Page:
back to article Vulture 2 spaceplane flies to the 3D printing press

It's a portentous timpani drumroll, a tremendous fanfare of trumpets and a huge roar from the crowd as the first parts of our Low Orbit Helium Assisted Navigator (LOHAN) Vulture 2 spaceplane are hewn from the living nylon down at 3D printers 3T RPD Ltd. Click here for a bigger version of the LOHAN graphic Yes indeed, ladies …

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That's looking good, nice one.

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Paris Hilton

Whats AlReg is trying to achieve with these stunts ... pardon for being harsh but where is it helping your people or students... not by seeing voluture 5 or 10 would bring spark in child for space... now a days there are people who will make a sattelite for you in around $250 ... i bet u can do that in $50 but try to understand the point ..

So what should u do then...!?! you can use molding skills to develop server HW hosting laptops... there are 15Watt Opterons from AMD but no one is fitting them in lappies.. writting articles about seamicro should have enlightened you of why not throw this HW in laptop forfactor.. hell people you could have been rightnow around of how to fit tapedrive in that formfactor and likes of that...

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(Written by Reg staff) Silver badge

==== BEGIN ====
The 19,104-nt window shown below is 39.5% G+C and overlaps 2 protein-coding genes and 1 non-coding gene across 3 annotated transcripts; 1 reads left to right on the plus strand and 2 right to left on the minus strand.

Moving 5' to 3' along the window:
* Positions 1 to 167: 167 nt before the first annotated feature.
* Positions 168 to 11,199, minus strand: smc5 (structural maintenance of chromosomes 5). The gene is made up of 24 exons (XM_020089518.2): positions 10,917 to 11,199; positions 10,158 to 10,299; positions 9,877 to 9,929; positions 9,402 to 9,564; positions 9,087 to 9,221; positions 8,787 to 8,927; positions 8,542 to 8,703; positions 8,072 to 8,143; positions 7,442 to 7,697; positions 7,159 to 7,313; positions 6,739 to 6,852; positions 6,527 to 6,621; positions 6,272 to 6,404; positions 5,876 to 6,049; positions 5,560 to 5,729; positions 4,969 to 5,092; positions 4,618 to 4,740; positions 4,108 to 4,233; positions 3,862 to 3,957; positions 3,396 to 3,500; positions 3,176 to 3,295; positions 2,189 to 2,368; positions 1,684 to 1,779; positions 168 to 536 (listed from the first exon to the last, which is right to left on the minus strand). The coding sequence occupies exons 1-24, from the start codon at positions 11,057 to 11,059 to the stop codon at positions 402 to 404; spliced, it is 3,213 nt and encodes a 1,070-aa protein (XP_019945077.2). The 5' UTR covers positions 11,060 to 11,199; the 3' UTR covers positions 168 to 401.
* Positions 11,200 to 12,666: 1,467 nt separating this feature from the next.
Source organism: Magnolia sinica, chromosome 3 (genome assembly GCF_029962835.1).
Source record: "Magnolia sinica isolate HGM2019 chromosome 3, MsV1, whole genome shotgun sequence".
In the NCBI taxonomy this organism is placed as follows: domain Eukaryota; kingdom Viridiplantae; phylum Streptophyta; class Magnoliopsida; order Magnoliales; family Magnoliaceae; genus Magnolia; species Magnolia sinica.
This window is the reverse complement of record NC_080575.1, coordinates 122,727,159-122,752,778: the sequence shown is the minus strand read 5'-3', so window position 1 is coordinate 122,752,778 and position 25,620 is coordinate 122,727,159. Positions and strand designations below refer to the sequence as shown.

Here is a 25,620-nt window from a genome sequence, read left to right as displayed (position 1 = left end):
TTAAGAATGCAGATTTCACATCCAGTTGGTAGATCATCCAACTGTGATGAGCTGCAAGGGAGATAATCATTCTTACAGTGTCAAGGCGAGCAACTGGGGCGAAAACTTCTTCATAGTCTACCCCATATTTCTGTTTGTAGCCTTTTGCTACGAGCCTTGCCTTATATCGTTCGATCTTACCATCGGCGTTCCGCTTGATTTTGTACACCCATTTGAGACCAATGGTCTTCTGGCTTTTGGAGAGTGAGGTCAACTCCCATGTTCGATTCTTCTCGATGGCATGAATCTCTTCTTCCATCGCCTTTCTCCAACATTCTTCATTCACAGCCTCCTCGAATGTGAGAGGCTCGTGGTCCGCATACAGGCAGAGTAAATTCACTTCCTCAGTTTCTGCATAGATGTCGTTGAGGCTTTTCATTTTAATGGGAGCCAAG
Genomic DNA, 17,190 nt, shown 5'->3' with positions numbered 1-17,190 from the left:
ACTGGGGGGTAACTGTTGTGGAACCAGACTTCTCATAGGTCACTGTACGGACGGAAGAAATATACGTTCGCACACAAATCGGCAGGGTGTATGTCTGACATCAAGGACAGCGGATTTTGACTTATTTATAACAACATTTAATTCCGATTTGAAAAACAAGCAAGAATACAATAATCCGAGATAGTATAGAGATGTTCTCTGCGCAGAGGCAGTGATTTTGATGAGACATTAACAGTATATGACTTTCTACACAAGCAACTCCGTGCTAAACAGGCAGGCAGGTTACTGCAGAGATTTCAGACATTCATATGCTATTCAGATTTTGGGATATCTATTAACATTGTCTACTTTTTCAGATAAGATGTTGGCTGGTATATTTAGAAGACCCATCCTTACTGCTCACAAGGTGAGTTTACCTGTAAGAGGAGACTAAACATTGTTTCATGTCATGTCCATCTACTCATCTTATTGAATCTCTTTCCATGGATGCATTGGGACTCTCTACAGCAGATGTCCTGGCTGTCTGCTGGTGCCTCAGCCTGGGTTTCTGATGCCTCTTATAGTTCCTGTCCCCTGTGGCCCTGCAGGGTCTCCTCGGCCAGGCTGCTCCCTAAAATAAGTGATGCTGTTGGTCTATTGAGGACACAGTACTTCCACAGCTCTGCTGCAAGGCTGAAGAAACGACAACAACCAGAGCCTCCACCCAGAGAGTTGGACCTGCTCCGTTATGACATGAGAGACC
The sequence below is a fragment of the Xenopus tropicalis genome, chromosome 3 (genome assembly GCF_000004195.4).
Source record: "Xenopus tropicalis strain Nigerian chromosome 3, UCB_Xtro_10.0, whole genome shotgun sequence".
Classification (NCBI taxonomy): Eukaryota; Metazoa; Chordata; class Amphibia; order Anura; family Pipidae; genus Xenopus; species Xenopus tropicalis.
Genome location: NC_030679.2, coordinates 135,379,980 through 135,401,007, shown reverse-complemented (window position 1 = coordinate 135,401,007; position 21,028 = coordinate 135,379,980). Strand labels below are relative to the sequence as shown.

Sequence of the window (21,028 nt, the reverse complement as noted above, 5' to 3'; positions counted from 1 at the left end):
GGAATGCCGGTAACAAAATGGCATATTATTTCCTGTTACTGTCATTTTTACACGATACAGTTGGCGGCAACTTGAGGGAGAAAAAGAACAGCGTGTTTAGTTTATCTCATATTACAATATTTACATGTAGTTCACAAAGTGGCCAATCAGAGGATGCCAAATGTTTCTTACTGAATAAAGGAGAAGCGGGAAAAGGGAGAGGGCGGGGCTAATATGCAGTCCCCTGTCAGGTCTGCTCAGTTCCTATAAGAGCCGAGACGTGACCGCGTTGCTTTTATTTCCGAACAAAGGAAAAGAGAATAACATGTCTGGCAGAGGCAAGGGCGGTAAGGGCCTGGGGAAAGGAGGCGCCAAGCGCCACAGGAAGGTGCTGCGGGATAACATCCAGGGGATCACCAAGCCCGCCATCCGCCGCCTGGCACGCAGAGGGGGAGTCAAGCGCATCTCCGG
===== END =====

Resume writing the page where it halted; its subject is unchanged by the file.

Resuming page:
Eh?

Are you seriously suggesting we use 3D printing to hone a "server HW hosting laptop" when we can blow all the cash on a spaceplane?

I dunno, but if you think people will be inspired to reach for the stars by Opteron lappies, then you obviously need to get The Right Stuff out on DVD, and sharpish.

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WTF?

WTF?

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Alien

No Doubt

This is the el reg first step in forming a galatic empire, quick tip here make sure that all your exhaust ports in your death stars are properly secured.

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Re: No Doubt

That "servo access hatch" looks a bit risky....

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Vic
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Re: No Doubt

> That "servo access hatch" looks a bit risky